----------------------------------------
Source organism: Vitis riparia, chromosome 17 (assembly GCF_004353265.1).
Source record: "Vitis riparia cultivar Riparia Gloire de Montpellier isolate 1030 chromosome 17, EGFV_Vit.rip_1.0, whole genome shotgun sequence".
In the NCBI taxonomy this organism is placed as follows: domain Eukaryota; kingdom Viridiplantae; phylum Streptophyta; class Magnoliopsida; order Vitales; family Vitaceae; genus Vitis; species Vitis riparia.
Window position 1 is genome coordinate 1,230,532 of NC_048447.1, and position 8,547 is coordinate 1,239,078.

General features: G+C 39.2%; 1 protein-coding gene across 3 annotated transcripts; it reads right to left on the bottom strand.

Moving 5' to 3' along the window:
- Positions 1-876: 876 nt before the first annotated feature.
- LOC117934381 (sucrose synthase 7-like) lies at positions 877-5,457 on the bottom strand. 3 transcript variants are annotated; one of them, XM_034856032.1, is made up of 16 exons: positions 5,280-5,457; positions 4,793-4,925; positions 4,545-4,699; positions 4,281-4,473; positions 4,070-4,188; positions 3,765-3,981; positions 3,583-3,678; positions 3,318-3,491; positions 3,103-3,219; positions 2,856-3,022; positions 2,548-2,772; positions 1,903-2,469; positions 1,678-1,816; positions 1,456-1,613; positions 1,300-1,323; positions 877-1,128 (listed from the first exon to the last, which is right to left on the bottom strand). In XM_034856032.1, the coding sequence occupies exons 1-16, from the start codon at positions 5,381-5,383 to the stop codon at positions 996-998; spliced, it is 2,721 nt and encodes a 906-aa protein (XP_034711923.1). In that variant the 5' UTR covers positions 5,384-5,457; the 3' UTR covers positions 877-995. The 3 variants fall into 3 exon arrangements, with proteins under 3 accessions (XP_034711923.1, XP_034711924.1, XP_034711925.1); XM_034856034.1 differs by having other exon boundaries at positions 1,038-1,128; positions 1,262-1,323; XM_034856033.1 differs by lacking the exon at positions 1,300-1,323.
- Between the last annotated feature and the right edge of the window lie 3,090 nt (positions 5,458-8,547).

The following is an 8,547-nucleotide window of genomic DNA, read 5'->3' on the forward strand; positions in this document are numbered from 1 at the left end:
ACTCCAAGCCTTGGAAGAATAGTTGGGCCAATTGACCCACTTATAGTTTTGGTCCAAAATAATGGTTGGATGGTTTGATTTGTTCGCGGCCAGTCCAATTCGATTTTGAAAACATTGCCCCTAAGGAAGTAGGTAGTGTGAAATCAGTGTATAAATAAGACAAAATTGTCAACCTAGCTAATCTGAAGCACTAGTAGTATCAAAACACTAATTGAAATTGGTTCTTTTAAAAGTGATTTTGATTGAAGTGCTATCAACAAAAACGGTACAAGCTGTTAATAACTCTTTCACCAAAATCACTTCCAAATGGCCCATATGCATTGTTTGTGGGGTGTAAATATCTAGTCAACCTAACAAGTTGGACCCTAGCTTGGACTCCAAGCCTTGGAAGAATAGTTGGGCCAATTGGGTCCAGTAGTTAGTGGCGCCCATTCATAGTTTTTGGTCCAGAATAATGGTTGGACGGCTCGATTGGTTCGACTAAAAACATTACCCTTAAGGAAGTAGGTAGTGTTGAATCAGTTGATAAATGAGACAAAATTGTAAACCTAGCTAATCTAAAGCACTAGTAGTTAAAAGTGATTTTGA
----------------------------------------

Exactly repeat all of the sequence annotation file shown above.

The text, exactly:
Source organism: Vitis riparia, chromosome 17 (assembly GCF_004353265.1).
Source record: "Vitis riparia cultivar Riparia Gloire de Montpellier isolate 1030 chromosome 17, EGFV_Vit.rip_1.0, whole genome shotgun sequence".
In the NCBI taxonomy this organism is placed as follows: domain Eukaryota; kingdom Viridiplantae; phylum Streptophyta; class Magnoliopsida; order Vitales; family Vitaceae; genus Vitis; species Vitis riparia.
Window position 1 is genome coordinate 1,230,532 of NC_048447.1, and position 8,547 is coordinate 1,239,078.

General features: G+C 39.2%; 1 protein-coding gene across 3 annotated transcripts; it reads right to left on the bottom strand.

Moving 5' to 3' along the window:
- Positions 1-876: 876 nt before the first annotated feature.
- LOC117934381 (sucrose synthase 7-like) lies at positions 877-5,457 on the bottom strand. 3 transcript variants are annotated; one of them, XM_034856032.1, is made up of 16 exons: positions 5,280-5,457; positions 4,793-4,925; positions 4,545-4,699; positions 4,281-4,473; positions 4,070-4,188; positions 3,765-3,981; positions 3,583-3,678; positions 3,318-3,491; positions 3,103-3,219; positions 2,856-3,022; positions 2,548-2,772; positions 1,903-2,469; positions 1,678-1,816; positions 1,456-1,613; positions 1,300-1,323; positions 877-1,128 (listed from the first exon to the last, which is right to left on the bottom strand). In XM_034856032.1, the coding sequence occupies exons 1-16, from the start codon at positions 5,381-5,383 to the stop codon at positions 996-998; spliced, it is 2,721 nt and encodes a 906-aa protein (XP_034711923.1). In that variant the 5' UTR covers positions 5,384-5,457; the 3' UTR covers positions 877-995. The 3 variants fall into 3 exon arrangements, with proteins under 3 accessions (XP_034711923.1, XP_034711924.1, XP_034711925.1); XM_034856034.1 differs by having other exon boundaries at positions 1,038-1,128; positions 1,262-1,323; XM_034856033.1 differs by lacking the exon at positions 1,300-1,323.
- Between the last annotated feature and the right edge of the window lie 3,090 nt (positions 5,458-8,547).

The following is an 8,547-nucleotide window of genomic DNA, read 5'->3' on the forward strand; positions in this document are numbered from 1 at the left end:
ACTCCAAGCCTTGGAAGAATAGTTGGGCCAATTGACCCACTTATAGTTTTGGTCCAAAATAATGGTTGGATGGTTTGATTTGTTCGCGGCCAGTCCAATTCGATTTTGAAAACATTGCCCCTAAGGAAGTAGGTAGTGTGAAATCAGTGTATAAATAAGACAAAATTGTCAACCTAGCTAATCTGAAGCACTAGTAGTATCAAAACACTAATTGAAATTGGTTCTTTTAAAAGTGATTTTGATTGAAGTGCTATCAACAAAAACGGTACAAGCTGTTAATAACTCTTTCACCAAAATCACTTCCAAATGGCCCATATGCATTGTTTGTGGGGTGTAAATATCTAGTCAACCTAACAAGTTGGACCCTAGCTTGGACTCCAAGCCTTGGAAGAATAGTTGGGCCAATTGGGTCCAGTAGTTAGTGGCGCCCATTCATAGTTTTTGGTCCAGAATAATGGTTGGACGGCTCGATTGGTTCGACTAAAAACATTACCCTTAAGGAAGTAGGTAGTGTTGAATCAGTTGATAAATGAGACAAAATTGTAAACCTAGCTAATCTAAAGCACTAGTAGTTAAAAGTGATTTTGA